I don’t like the word Feminism

Before anyone tries to troll me on the comments I want to emphasise that I just don’t like the word feminism. I’m very supportive of its definition; one definition anyway.

I don’t want to name names, but over the last several months when I’ve come across commentary from some hollering-feminists I sometimes want to grit my teeth. Some feminists really don’t see feminism as a pursuit for equality, but for female chauvinism; and yet they can deter criticism by hiding behind the former definition. While I can sympathise with a great deal of the hurls at my own gender – because, let’s face it, it’s a man’s world and we have been the masters of serving many injustices within it – I find it loathsome when you can’t make any sort of trait-based comment to a person because they have a pair of matching chromosomes. Forget humour if amongst your audience you have people with a sense of humour bypass.

My problem with the word feminism is that it’s actually too cool sounding, and yet no better a word than masculinism or chauvinism. If you say you’re a supporter of feminism, that sounds much more radical than a supporter of equality – and yet I prefer the simple bluntness of ‘equality’.

One commentator that riled me up for no particular reason asked if there were any works by men that supported feminism because she knew that some had to exist. Well, of course they exist, many men in this century do support putting women on an equal footing; but you’d find about as many men passionate about female superiority as you would women who throw parties about chauvinism.

I’m a very liberal person but I sometimes wonder if – and this, as far as I know, is my own made-up word – superleftyism has allowed people with more passion than brain cells to lead us into faux umbrage. Some feminists want chauvinists to justify their existence; I’m sure.

I’ll just repeat, I have no problem with feminism as defined by reaching equality; I even have some admiration for a good bit of stylistic femichauvinism that ‘sticks it to the man’, but I have to roll my eyes when I hear commentary that isn’t only unhelpful but absurd. In fact, those feminists are the greatest disservice to true, Oxford English-defined feminists.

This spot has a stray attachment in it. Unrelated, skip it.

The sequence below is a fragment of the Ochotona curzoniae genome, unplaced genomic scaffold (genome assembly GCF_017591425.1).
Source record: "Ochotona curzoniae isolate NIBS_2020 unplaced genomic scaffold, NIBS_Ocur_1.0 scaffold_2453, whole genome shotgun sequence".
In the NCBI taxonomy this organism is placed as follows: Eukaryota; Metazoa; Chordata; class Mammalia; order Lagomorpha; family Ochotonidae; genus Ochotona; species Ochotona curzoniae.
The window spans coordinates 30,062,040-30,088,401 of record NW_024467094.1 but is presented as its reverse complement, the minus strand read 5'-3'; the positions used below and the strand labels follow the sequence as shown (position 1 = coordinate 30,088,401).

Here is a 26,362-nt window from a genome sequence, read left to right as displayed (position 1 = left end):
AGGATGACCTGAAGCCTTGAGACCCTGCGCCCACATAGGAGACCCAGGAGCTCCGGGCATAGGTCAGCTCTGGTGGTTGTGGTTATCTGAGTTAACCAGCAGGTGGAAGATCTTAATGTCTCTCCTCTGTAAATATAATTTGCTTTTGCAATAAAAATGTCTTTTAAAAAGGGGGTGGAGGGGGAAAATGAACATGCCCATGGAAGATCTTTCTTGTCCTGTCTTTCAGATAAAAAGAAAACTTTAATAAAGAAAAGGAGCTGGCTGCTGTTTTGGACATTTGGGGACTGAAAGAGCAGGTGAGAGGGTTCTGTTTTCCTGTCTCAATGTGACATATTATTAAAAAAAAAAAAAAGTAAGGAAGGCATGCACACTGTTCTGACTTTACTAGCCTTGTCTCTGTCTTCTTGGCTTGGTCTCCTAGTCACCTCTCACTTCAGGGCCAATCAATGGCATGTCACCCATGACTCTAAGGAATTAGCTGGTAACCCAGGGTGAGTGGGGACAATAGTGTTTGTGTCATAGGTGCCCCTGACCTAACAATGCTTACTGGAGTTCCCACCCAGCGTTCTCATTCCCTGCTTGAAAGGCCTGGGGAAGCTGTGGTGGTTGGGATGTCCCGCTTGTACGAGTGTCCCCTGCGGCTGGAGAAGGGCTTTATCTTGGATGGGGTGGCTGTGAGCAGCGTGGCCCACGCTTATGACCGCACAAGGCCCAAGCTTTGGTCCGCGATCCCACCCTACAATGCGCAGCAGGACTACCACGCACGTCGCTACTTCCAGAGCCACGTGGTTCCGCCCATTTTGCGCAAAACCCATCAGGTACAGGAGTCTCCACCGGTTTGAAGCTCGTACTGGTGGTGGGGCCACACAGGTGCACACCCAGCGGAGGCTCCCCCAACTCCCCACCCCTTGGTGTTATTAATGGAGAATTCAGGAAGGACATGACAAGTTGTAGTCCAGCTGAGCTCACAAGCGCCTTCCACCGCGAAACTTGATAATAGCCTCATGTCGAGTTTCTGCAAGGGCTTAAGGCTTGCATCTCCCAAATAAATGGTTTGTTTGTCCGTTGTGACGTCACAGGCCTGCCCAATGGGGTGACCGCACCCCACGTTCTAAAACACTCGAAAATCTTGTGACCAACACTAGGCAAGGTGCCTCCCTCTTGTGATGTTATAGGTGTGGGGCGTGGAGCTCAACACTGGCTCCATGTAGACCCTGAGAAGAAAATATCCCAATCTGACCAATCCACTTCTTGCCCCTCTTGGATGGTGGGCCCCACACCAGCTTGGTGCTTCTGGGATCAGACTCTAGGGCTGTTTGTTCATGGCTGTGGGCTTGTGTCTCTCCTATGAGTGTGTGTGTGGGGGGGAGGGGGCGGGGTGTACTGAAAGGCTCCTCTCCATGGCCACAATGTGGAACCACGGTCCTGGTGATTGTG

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6 thoughts on “I don’t like the word Feminism

  1. I wrote many comments and deleted them all. This is a difficult and dangerous subject. Let me just say that I know someone like that and people like her give feminism a bad name. She is probably the single most unhappy person I know, which may be part of the explanation why her views are so extreme.

  2. I guess if it stems from personal problems it’s more understandable; there are def guys that have a chip on their shoulder about women.

  3. So what type of feminism is “absurd” to you? Why do you porpose feminism is a large-scale movement as supposed to individuals taking to the streets and advocating men’s rights? Any form of feminism in this male dominated world is a must, and fight to resist. How can one advocate for equality if they’re not even heard? One needs to go to an extreme to get the least bit of equality. Incase you haven’t noticed, some women in the east aren’t allowed to do anything without a male gaurdian. In the west, they do have it considerably much better, but still a far stretch from attaining equality. I’m not so sure why “absurd” feminists would bother you so much, but it goes without say that this is another display of large-scale male dominance. Feminist movements upset many more males than it does females. No coincidence. Some are more direct about it, while others like to throw around words like “equality” or “equal rights” to replace “feminism,” simply because it makes them sick to the bone.
    Feminism will persist untill all is fair and just in this world.

    • I think I made it clear in the post. I support the dictionary definition of feminism and oppose what I would call ‘feminazism’ which promotes a new gender dis-equality. I dislike feminazism on the same grounds as male chauvinism.

      Secondly, going to extremes to get equality is debatable, e.g. in segregated America you could either have supported Malcolm X and Nation of Islam (which believes in black superiority) or Martin Luther King Jr. While you sometimes need to use force, force all the way never wins. You have to win hearts, not break them.

      The only movement that annoys me is feminazism under the guise of feminism. I also still think equality would be a more effective term to use because it has no emphasis on masc or fem. Verbally, the word feminism seems to give the upper hand to women, I want no one to have the upper hand.

      • Feminism does not give an upper hand to anyone. I think you should double check the dictionary for that term. It just advocates the rights that women were denied..in other words, equality. Therefore, no sane-minded person who believes in equal rights should dislike this term.

  4. I didn’t say that feminism does give the upper hand to anyone. What I’m saying is that I’d much rather equality wasn’t labelled feminism or masculinism; you make it an easier sell to both parties that way. Feminazis can’t hijack that word either.

    As I said, disliking the ‘word’ feminism doesn’t make me any less sane. Picky, yes. But if I insisted on people referring to food only as edibles, that’s just a preference.

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